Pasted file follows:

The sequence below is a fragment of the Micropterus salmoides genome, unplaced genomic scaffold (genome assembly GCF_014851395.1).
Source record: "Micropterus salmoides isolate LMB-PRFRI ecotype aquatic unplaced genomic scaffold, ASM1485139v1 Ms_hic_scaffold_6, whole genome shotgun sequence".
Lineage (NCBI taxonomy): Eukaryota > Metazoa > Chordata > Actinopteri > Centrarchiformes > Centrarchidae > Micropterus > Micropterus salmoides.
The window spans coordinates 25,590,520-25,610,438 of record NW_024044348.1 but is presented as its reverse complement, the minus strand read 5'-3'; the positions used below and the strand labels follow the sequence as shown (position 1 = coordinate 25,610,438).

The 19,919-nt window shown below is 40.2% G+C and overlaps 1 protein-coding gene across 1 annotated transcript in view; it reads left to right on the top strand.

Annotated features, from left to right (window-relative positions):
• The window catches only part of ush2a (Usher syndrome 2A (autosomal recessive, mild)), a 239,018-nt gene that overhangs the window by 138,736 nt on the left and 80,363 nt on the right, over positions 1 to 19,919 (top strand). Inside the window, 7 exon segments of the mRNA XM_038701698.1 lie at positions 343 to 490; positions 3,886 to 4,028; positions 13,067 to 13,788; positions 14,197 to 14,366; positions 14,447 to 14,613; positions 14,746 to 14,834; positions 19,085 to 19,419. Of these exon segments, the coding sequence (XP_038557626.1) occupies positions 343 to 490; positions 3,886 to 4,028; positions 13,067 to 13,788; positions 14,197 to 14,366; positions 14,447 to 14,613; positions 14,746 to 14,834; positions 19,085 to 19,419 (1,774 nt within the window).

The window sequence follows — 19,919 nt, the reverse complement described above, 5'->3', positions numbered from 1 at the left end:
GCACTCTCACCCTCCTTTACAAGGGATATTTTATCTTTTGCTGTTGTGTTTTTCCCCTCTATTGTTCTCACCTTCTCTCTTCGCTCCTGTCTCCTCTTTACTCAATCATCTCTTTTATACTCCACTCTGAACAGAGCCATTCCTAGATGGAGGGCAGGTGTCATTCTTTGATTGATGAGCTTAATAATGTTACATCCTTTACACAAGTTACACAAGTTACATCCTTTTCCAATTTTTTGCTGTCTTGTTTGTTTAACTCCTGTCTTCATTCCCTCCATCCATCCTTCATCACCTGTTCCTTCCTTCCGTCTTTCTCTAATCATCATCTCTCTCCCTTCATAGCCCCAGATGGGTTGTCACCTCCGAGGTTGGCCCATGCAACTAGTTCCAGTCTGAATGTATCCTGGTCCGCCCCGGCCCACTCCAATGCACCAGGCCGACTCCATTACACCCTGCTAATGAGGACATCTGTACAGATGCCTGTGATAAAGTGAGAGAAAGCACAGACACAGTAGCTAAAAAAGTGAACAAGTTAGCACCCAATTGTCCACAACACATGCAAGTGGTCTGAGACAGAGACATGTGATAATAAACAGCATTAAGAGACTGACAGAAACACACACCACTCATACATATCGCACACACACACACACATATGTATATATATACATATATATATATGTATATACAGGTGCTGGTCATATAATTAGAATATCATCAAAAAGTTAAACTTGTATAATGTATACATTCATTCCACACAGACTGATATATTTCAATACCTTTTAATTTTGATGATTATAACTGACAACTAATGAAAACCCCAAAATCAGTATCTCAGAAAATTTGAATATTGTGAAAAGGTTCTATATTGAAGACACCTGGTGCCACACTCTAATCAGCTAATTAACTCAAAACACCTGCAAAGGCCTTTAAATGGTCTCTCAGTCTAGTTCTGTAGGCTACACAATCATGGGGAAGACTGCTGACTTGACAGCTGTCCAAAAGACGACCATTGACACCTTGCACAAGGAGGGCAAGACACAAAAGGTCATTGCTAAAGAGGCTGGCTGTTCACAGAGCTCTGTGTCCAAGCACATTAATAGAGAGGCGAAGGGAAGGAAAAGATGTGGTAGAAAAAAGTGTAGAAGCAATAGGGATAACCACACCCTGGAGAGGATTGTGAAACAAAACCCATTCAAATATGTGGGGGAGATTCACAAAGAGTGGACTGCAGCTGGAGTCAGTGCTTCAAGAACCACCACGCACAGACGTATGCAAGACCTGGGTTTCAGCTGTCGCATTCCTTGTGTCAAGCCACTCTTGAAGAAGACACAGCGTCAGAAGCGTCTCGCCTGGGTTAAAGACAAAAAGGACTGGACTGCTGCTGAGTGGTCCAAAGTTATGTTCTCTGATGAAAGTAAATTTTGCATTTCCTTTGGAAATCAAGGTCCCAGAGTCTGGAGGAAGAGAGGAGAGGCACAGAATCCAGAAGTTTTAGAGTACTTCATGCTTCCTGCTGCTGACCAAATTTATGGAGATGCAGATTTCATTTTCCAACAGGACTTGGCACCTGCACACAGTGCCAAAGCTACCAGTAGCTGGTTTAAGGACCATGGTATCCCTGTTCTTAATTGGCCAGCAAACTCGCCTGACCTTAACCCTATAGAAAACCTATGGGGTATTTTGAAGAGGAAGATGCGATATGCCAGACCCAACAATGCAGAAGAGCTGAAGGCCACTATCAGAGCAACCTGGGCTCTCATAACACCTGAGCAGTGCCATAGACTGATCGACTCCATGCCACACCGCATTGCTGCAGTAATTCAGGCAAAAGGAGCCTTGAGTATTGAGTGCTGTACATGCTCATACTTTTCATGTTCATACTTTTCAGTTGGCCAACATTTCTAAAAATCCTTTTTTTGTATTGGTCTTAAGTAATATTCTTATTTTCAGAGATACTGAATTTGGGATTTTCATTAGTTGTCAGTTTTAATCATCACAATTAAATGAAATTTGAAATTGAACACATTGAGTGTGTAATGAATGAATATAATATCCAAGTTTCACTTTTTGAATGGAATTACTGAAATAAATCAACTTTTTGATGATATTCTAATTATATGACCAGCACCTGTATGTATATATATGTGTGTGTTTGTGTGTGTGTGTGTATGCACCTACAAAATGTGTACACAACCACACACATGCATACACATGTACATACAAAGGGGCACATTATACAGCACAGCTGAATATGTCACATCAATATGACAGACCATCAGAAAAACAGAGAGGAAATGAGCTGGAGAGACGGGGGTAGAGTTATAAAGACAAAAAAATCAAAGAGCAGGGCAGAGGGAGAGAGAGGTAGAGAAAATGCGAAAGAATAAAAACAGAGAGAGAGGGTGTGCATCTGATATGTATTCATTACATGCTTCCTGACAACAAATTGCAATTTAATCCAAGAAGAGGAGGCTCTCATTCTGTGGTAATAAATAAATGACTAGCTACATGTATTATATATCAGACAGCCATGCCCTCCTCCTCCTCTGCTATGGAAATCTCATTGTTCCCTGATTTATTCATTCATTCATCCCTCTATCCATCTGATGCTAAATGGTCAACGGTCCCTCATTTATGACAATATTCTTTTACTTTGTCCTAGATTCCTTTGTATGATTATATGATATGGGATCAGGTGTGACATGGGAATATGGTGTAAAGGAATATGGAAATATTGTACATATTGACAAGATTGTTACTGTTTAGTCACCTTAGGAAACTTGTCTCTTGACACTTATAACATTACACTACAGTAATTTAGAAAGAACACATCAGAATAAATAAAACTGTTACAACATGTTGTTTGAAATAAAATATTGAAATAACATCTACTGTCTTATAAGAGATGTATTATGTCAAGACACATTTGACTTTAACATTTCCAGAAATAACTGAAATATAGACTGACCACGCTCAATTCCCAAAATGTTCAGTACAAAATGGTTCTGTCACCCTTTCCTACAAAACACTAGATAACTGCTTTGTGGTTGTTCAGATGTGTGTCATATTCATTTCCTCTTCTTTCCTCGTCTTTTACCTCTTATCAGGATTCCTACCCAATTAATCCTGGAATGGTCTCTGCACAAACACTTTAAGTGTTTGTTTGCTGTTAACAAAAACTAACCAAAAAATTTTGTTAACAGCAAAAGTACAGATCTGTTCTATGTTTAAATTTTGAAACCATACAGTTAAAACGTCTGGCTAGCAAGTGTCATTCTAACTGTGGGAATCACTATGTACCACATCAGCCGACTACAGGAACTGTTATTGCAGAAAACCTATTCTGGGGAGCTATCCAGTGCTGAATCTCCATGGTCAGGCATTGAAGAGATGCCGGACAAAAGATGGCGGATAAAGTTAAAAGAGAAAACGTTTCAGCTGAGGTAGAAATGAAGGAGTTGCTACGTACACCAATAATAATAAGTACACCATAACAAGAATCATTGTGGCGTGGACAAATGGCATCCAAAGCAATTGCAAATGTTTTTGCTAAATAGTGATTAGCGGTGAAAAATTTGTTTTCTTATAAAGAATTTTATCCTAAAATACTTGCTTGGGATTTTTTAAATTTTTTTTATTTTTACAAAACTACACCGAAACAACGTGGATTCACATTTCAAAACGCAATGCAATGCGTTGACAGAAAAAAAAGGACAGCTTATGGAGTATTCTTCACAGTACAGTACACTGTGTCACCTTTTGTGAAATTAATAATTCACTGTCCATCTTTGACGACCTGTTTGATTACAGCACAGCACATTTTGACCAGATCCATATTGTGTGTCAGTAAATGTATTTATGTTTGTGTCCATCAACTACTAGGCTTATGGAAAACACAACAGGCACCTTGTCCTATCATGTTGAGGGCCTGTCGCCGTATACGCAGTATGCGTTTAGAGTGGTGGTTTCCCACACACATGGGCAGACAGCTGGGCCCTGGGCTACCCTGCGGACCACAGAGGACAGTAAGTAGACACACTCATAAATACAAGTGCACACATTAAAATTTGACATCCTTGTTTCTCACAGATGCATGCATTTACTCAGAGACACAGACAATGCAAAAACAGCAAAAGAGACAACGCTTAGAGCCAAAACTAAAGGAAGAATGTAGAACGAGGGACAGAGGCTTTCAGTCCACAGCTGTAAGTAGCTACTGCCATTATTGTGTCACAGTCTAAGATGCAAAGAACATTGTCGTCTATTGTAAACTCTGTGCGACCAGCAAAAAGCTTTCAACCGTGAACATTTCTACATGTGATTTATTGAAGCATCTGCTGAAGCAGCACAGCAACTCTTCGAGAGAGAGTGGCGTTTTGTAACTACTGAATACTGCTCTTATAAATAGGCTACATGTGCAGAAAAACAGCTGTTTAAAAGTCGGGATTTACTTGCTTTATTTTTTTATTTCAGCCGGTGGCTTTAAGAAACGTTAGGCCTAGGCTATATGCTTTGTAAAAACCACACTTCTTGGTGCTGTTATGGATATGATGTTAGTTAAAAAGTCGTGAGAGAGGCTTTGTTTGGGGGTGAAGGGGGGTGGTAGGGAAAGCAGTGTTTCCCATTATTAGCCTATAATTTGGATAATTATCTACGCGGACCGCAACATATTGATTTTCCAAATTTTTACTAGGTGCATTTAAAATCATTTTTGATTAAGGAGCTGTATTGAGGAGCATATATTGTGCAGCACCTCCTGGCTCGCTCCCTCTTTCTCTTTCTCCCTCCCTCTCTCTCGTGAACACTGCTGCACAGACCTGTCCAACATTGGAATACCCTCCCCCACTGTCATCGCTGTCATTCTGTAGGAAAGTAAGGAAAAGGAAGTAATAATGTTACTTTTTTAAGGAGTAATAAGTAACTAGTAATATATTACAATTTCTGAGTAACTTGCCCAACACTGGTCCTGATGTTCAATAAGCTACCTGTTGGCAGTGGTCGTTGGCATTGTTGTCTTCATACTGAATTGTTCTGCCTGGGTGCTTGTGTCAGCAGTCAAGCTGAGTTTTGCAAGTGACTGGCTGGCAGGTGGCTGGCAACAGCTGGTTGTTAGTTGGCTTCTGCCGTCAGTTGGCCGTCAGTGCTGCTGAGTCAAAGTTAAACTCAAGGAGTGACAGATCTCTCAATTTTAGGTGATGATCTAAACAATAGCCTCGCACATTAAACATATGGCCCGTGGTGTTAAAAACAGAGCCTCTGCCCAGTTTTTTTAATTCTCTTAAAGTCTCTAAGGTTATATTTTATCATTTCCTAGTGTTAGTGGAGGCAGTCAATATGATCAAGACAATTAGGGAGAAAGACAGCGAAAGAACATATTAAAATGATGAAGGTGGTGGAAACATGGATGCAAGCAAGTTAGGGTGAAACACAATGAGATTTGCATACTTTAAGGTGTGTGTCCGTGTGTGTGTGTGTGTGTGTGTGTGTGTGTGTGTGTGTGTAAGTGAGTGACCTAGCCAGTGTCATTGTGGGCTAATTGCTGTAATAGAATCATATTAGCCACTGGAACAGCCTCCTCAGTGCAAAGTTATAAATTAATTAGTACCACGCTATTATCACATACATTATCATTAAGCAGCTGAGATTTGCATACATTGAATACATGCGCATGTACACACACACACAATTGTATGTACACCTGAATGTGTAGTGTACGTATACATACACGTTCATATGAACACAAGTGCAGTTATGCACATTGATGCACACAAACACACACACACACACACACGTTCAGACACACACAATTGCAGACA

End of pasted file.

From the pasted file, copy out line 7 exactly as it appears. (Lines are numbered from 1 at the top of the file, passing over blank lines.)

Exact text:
• The window catches only part of ush2a (Usher syndrome 2A (autosomal recessive, mild)), a 239,018-nt gene that overhangs the window by 138,736 nt on the left and 80,363 nt on the right, over positions 1 to 19,919 (top strand). Inside the window, 7 exon segments of the mRNA XM_038701698.1 lie at positions 343 to 490; positions 3,886 to 4,028; positions 13,067 to 13,788; positions 14,197 to 14,366; positions 14,447 to 14,613; positions 14,746 to 14,834; positions 19,085 to 19,419. Of these exon segments, the coding sequence (XP_038557626.1) occupies positions 343 to 490; positions 3,886 to 4,028; positions 13,067 to 13,788; positions 14,197 to 14,366; positions 14,447 to 14,613; positions 14,746 to 14,834; positions 19,085 to 19,419 (1,774 nt within the window).